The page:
Web graphics: Which format is the best?
Drawings, diagrams, and photos can focus your students' attention and explain complicated ideas. Putting those images up on your Web site can be a confusing process, however. Help is on the way!
Web graphics typically come in three varieties: .GIF, .JPG, and .PNG. Your choice of format should depend on the kind of image you're using.Here are the basic differences you'll need to consider.
as this Catalyst
logo, is ideal
for .GIF files.
GIF stands for Graphics Interchange Format, and it is a patented compression format owned by CompuServe and Unisys. It uses a "lossless" form of compression, which means that when you save the image, you don't lose any of the data.
a .GIF looks patchy.
JPEG (or JPG) stands for Joint Photographic Experts Group, named after the standards committee that developed it. Unlike GIF, its compression scheme isn't lossless, but lossy, so it does throw away some of the data.
saved as a .JPG
usually looks clear.
PNG stands for Portable Network Graphics, and it's an open lossless compression format, designed to replace the older GIF format. It's promising; however, it is not the standard, and many Web browsers don't know how to read these files. Keep an eye on this technology, but stick to JPGs and GIFs for now.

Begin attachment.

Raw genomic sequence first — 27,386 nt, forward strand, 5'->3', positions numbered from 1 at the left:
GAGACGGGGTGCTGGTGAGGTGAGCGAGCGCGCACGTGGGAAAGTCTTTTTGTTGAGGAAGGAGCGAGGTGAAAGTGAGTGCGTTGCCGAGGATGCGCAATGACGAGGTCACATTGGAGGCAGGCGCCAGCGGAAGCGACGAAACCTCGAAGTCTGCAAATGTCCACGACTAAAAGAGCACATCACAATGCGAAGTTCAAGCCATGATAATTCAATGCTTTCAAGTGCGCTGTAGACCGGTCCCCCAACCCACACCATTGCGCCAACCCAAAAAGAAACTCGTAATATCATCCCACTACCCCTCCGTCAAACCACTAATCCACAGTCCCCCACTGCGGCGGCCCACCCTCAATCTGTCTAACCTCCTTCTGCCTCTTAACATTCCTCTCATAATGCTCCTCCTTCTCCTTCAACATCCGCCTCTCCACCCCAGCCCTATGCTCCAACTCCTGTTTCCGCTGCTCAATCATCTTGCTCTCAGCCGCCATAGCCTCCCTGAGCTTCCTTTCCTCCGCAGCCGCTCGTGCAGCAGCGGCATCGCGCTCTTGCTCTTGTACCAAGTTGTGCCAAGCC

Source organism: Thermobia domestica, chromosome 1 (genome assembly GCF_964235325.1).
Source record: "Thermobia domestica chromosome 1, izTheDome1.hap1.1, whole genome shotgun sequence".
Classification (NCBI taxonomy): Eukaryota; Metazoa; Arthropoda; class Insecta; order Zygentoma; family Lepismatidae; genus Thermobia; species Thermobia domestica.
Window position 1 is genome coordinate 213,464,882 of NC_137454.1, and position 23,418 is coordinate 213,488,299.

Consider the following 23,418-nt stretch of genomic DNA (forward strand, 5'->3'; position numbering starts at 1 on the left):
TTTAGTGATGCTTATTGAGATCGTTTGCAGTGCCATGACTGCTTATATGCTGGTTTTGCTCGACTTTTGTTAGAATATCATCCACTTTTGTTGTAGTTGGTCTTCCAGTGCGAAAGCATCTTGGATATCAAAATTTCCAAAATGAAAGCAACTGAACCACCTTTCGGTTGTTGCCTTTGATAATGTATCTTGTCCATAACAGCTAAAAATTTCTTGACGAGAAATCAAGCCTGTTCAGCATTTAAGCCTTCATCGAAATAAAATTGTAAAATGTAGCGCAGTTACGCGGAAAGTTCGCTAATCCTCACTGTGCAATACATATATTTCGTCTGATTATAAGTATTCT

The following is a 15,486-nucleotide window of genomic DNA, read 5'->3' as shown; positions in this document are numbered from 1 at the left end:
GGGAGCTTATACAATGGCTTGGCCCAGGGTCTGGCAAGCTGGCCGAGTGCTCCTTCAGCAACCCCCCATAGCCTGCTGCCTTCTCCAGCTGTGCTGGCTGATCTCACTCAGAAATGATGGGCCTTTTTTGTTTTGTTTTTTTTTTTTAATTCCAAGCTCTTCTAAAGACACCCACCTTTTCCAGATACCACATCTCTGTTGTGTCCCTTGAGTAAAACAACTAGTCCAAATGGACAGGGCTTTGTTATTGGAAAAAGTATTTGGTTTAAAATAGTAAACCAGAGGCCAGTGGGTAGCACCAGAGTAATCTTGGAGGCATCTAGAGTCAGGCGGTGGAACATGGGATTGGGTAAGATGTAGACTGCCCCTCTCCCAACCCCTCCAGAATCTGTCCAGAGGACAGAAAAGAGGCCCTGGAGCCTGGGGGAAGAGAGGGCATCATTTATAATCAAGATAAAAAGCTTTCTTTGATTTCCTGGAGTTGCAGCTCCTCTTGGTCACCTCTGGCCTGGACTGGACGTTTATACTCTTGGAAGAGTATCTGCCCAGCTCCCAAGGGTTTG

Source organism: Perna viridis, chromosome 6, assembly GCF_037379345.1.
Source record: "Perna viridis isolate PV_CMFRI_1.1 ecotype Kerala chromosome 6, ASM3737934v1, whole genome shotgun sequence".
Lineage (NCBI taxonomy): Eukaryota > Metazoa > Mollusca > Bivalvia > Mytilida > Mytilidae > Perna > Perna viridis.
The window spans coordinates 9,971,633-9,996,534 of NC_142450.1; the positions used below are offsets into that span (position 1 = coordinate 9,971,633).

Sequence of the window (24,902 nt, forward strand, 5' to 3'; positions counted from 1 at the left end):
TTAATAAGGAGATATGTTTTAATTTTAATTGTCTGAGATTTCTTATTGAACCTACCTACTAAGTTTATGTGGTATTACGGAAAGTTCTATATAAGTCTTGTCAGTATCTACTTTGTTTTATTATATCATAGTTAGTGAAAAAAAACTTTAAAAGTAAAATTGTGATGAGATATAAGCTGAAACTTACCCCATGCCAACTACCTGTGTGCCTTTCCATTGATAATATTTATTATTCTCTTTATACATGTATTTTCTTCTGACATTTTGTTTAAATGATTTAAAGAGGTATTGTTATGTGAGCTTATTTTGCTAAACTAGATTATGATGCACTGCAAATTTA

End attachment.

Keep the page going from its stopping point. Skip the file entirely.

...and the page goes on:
So which should I choose?
It all depends on the kind of image you have. GIFs work best for drawings and graphics that use just a handful of colors, such as "line art." JPEGs are typically used for scanned or digital photographs that need a large number of colors. GIFs can also be used for animated and transparent images. PNG does have transparency, but GIF is the only format for animated images. It compresses simple graphics or hand-drawn images very well. PNG is very similar to GIF, but with improved compression. It doesn't support animation, but it's not limited to 256 colors. The biggest drawback is that almost no one uses it.